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Water out of wine

New University of Saskatchewan chemistry research could 
pave the way for cheaper gas and booze

A University of Saskatch­ewan PhD chemistry student has devised a new and more energy-efficient way to separate water from ethanol.

Leila Dehabadi is using starch-based materials such as corn, and can extract the water without using additional energy to isolate the ethanol, which could reduce the cost of biofuels.

“Compared to distillation, this new approach based on green chemistry and engineering will be a significant saving to biofuel and alcohol production in Saskatchewan and globally by changing the way water is separated from ethanol mixtures,” said Lee Wilson, U of S chemistry professor and Dehabadi’s supervisor.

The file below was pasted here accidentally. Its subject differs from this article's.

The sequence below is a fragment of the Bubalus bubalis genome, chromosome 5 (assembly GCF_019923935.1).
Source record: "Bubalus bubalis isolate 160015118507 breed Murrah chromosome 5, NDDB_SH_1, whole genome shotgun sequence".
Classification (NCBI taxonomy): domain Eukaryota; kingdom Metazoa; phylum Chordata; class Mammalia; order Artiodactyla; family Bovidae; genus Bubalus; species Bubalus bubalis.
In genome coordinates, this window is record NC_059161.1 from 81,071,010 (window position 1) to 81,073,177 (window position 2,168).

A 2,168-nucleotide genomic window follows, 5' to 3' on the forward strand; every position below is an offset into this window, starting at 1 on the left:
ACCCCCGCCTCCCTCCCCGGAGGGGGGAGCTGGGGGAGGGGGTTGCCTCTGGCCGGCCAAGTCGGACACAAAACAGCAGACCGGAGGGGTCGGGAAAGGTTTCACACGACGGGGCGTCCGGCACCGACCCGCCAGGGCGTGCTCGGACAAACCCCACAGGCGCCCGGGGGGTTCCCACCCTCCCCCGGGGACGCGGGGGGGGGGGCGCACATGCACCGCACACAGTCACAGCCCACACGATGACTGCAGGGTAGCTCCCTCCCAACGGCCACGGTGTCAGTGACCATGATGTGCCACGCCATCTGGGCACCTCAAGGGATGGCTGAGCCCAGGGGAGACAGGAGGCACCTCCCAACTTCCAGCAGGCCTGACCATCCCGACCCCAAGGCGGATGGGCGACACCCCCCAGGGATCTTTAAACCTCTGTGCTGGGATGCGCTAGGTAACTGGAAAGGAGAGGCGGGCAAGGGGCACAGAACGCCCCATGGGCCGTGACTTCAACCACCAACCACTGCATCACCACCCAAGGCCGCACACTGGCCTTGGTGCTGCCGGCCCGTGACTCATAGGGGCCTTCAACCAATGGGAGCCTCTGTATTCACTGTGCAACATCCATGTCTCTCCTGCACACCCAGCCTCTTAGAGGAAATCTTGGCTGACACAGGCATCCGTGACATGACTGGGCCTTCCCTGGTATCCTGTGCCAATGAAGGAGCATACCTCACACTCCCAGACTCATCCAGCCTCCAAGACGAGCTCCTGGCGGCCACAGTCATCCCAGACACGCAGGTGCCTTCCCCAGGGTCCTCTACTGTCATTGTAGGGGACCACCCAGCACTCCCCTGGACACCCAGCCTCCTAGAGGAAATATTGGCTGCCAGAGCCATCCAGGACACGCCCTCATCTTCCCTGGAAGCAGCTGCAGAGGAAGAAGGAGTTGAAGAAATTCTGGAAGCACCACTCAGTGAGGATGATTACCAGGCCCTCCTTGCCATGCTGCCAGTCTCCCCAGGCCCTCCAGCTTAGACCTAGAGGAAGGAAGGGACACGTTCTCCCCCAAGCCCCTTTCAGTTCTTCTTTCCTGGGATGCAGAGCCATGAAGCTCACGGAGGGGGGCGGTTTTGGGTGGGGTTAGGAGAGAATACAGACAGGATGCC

In traditional distillation methods, fermented plants create a mixture of water and ethanol which is then heated to separate out the ethanol. However, some water remains, Dehabadi said.

She solved this problem by using non-toxic starch-based materials that do not require energy to remove water. Published in ACS Sustainable Chemistry & Engineering, her results show the new technology is 40 times more effective than materials previously studied and achieves an efficiency comparable to traditional distillation.

Dehabadi has modified different types of starch (corn) and cellulose (plants) to create materials with varying chemical compositions and textural properties.

During trials, she found that her materials act like “selective sponges,” and remove water better than cellulose-based ones.

When immersed in a mixture of water and ethanol, her new materials suck up 80 times more water than ethanol.

“You can repeat the process in a ‘loop’ to get more ethanol,” said Wilson.

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